Thinking like the Fed
To know your enemy, you must become your enemy -Sun Tzu
In war, poker, chess and many other endeavors, wise old hands will advise you to think like your opponent. We’ll try a related idea here by seeing if we can think like the members of the Federal Open Market Committee (FOMC). Specifically, we’ll pretend to write part of the statement for the FOMC’s December 17/18 meeting.
Rebellious Fed head Lacker fired at “implicit guarantees” to bail out bank creditors. Covered liabilities, the size of US GDP.
There are a couple of disturbing points that came out of her take on bubbles and the rationale behind not tapering a mere 10 or 15 Billion dollars given the monthly commitment of 85 Billion in Fed Purchases every month.
In Feb 2007, Oaktree Capital's Howard Marks wrote 'The Race to the Bottom', providing a timely warning about the capital market behavior that ultimately led to the mortgage meltdown of 2007 and the crisis of 2008 as he worried about "carelessness-induced behavior." In the pre-crisis years, as described in his 2007 memo, the race to the bottom manifested itself in a number of ways, and as Marks notes, "now we’re seeing another upswing in risky behavior." Simply put, Marks warns, "when people start to posit that fundamentals don’t matter and momentum will carry the day, it’s an omen we must heed," adding that "the riskiest thing in the investment world is the belief that there’s no risk."
It took Hilsenrath just under a minute to pump out his 1057 (excluding the title) word thesis on the FOMC minutes. As usual, this is indicative of a comfortable embargo cushion which one can be assured was unbreached, as anything else would be very illegal. "Federal Reserve officials had a wide-ranging discussion about the outlook for monetary policy at their Oct. 29-30 policy meeting. The bottom line was that they stuck to the view that they might begin winding down their $85 billion-per-month bond-buying program in the “coming months” but are looking for ways to reinforce their plans to keep short-term interest rates low for a long-time after the program ends. They struggled to build a consensus on how they would respond to a variety of different scenarios. One example: What to do if the economy didn’t improve as expected and the costs of continuing bond-buying outweighed the benefits? Another example: How to convince the public that even after bond buying ends, short-term interest rates will remain low."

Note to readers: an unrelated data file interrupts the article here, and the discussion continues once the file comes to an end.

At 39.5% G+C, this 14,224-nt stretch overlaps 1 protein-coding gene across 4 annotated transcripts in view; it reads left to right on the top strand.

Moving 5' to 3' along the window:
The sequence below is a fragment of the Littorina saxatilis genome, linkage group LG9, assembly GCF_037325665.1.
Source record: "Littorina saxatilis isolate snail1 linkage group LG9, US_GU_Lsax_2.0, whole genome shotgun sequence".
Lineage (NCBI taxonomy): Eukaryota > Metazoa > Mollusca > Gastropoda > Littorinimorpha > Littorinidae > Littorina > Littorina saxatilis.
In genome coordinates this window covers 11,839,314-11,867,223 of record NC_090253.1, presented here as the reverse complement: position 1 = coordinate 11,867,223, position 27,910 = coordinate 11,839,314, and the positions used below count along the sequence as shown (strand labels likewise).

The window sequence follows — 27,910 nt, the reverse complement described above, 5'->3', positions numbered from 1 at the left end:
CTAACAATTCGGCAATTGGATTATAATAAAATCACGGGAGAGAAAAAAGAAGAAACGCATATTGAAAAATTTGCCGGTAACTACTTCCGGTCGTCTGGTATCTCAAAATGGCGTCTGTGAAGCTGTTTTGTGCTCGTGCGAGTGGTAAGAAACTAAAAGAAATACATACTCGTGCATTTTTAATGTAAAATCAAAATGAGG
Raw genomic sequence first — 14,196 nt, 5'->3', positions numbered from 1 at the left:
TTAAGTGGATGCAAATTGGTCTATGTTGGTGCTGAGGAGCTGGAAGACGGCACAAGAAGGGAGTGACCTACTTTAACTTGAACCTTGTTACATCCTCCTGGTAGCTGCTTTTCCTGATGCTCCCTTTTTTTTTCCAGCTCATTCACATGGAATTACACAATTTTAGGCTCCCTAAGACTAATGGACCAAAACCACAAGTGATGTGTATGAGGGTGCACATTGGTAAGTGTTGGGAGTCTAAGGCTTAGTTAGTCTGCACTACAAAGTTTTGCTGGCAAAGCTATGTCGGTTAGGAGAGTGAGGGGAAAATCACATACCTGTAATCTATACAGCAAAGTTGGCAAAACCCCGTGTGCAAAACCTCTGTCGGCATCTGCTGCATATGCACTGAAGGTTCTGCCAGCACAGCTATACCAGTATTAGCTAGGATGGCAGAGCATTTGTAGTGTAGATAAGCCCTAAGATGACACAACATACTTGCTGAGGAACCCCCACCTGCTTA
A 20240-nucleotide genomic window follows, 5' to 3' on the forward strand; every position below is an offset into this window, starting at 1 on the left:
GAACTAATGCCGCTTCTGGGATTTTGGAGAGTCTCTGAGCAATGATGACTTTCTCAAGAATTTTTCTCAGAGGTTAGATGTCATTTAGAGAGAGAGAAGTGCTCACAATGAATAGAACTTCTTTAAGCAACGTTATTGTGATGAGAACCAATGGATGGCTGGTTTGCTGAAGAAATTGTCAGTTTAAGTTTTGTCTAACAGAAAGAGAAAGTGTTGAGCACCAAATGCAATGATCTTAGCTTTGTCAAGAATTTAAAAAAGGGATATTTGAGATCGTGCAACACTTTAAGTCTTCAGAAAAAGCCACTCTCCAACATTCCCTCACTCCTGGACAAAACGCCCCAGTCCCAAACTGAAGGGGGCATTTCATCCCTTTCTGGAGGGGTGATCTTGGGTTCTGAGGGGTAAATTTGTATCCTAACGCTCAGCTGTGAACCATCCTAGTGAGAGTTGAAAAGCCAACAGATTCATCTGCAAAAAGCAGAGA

With the schizophrenia that seems to have availed across the FOMC members (hawks are doves, doves are hawks, tapering is not tightening, etc.) it is not surprising that the minutes reflect some confusion:
- *FOMC SAW `SEVERAL SIGNIFICANT RISKS' REMAINING FOR ECONOMY
- *FED TAPER LIKELY IN COMING MONTHS ON BETTER DATA, MINUTES SHOW
- *METLIFE FOUNDATION, SESAME WORKSHOP PARTNER TO PROVIDE FINL
- *FOMC SAW DOWNSIDE RISKS TO ECONOMY, LABOR MARKET `DIMINISHED'
- *FOMC SAW CONSUMER SENTIMENT REMAINING `UNUSUALLY LOW'
- *FOMC SAW RECOVERY IN HOUSING AS HAVING `SLOWED SOMEWHAT'
So summing up - when we get to an unknown point in the future with an unknown state of parameters, we may do an unknown amount of tapering - maybe possibly. Pre-Minutes: SPX 1791, 10Y 2.75, EUR 1.3444, Gold $1262